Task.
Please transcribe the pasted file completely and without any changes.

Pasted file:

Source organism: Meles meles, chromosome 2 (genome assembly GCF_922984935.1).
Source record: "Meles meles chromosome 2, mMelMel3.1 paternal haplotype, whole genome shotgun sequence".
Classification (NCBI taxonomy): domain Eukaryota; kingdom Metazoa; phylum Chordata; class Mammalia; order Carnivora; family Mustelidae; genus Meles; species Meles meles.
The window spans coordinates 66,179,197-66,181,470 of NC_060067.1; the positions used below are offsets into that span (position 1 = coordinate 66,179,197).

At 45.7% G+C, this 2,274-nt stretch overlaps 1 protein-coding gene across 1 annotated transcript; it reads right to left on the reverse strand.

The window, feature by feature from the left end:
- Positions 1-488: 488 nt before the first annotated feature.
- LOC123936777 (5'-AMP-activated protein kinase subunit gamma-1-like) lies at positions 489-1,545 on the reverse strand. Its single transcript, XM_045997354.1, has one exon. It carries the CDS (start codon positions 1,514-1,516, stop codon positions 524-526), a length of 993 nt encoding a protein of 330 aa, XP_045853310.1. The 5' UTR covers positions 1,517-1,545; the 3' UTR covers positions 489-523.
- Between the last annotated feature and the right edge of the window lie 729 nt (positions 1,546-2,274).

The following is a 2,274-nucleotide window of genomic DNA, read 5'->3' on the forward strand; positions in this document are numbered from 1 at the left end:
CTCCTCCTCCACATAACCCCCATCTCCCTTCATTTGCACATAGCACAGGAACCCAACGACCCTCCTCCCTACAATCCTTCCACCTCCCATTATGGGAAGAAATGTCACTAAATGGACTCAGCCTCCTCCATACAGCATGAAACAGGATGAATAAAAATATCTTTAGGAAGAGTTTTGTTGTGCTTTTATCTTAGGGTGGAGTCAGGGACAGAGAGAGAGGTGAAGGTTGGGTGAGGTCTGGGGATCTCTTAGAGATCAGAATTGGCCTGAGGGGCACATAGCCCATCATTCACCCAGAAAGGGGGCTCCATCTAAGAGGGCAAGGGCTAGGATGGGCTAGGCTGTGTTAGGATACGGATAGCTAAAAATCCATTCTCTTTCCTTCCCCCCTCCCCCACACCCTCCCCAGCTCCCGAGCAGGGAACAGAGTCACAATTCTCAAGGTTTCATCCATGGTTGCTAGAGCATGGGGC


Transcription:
Source organism: Meles meles, chromosome 2 (genome assembly GCF_922984935.1).
Source record: "Meles meles chromosome 2, mMelMel3.1 paternal haplotype, whole genome shotgun sequence".
Classification (NCBI taxonomy): domain Eukaryota; kingdom Metazoa; phylum Chordata; class Mammalia; order Carnivora; family Mustelidae; genus Meles; species Meles meles.
The window spans coordinates 66,179,197-66,181,470 of NC_060067.1; the positions used below are offsets into that span (position 1 = coordinate 66,179,197).

At 45.7% G+C, this 2,274-nt stretch overlaps 1 protein-coding gene across 1 annotated transcript; it reads right to left on the reverse strand.

The window, feature by feature from the left end:
- Positions 1-488: 488 nt before the first annotated feature.
- LOC123936777 (5'-AMP-activated protein kinase subunit gamma-1-like) lies at positions 489-1,545 on the reverse strand. Its single transcript, XM_045997354.1, has one exon. It carries the CDS (start codon positions 1,514-1,516, stop codon positions 524-526), a length of 993 nt encoding a protein of 330 aa, XP_045853310.1. The 5' UTR covers positions 1,517-1,545; the 3' UTR covers positions 489-523.
- Between the last annotated feature and the right edge of the window lie 729 nt (positions 1,546-2,274).

The following is a 2,274-nucleotide window of genomic DNA, read 5'->3' on the forward strand; positions in this document are numbered from 1 at the left end:
CTCCTCCTCCACATAACCCCCATCTCCCTTCATTTGCACATAGCACAGGAACCCAACGACCCTCCTCCCTACAATCCTTCCACCTCCCATTATGGGAAGAAATGTCACTAAATGGACTCAGCCTCCTCCATACAGCATGAAACAGGATGAATAAAAATATCTTTAGGAAGAGTTTTGTTGTGCTTTTATCTTAGGGTGGAGTCAGGGACAGAGAGAGAGGTGAAGGTTGGGTGAGGTCTGGGGATCTCTTAGAGATCAGAATTGGCCTGAGGGGCACATAGCCCATCATTCACCCAGAAAGGGGGCTCCATCTAAGAGGGCAAGGGCTAGGATGGGCTAGGCTGTGTTAGGATACGGATAGCTAAAAATCCATTCTCTTTCCTTCCCCCCTCCCCCACACCCTCCCCAGCTCCCGAGCAGGGAACAGAGTCACAATTCTCAAGGTTTCATCCATGGTTGCTAGAGCATGGGGC